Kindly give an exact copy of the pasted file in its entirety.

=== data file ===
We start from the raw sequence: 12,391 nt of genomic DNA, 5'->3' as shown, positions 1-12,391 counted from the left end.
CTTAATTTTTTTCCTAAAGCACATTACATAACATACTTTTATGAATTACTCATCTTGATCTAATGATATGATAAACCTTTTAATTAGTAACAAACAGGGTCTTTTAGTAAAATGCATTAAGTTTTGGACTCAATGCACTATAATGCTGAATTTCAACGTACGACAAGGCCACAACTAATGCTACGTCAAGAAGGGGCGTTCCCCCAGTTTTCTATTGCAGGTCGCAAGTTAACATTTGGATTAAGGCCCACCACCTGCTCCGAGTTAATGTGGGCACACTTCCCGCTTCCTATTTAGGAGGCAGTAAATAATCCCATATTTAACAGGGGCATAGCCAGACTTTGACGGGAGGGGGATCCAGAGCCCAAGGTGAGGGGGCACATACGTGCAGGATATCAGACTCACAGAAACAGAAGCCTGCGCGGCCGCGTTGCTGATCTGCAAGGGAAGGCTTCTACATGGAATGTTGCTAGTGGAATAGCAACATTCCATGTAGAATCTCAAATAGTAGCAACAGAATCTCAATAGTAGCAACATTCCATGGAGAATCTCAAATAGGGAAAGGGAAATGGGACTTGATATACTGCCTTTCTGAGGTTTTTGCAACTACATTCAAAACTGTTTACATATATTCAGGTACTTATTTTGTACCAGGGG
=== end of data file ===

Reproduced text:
We start from the raw sequence: 12,391 nt of genomic DNA, 5'->3' as shown, positions 1-12,391 counted from the left end.
CTTAATTTTTTTCCTAAAGCACATTACATAACATACTTTTATGAATTACTCATCTTGATCTAATGATATGATAAACCTTTTAATTAGTAACAAACAGGGTCTTTTAGTAAAATGCATTAAGTTTTGGACTCAATGCACTATAATGCTGAATTTCAACGTACGACAAGGCCACAACTAATGCTACGTCAAGAAGGGGCGTTCCCCCAGTTTTCTATTGCAGGTCGCAAGTTAACATTTGGATTAAGGCCCACCACCTGCTCCGAGTTAATGTGGGCACACTTCCCGCTTCCTATTTAGGAGGCAGTAAATAATCCCATATTTAACAGGGGCATAGCCAGACTTTGACGGGAGGGGGATCCAGAGCCCAAGGTGAGGGGGCACATACGTGCAGGATATCAGACTCACAGAAACAGAAGCCTGCGCGGCCGCGTTGCTGATCTGCAAGGGAAGGCTTCTACATGGAATGTTGCTAGTGGAATAGCAACATTCCATGTAGAATCTCAAATAGTAGCAACAGAATCTCAATAGTAGCAACATTCCATGGAGAATCTCAAATAGGGAAAGGGAAATGGGACTTGATATACTGCCTTTCTGAGGTTTTTGCAACTACATTCAAAACTGTTTACATATATTCAGGTACTTATTTTGTACCAGGGG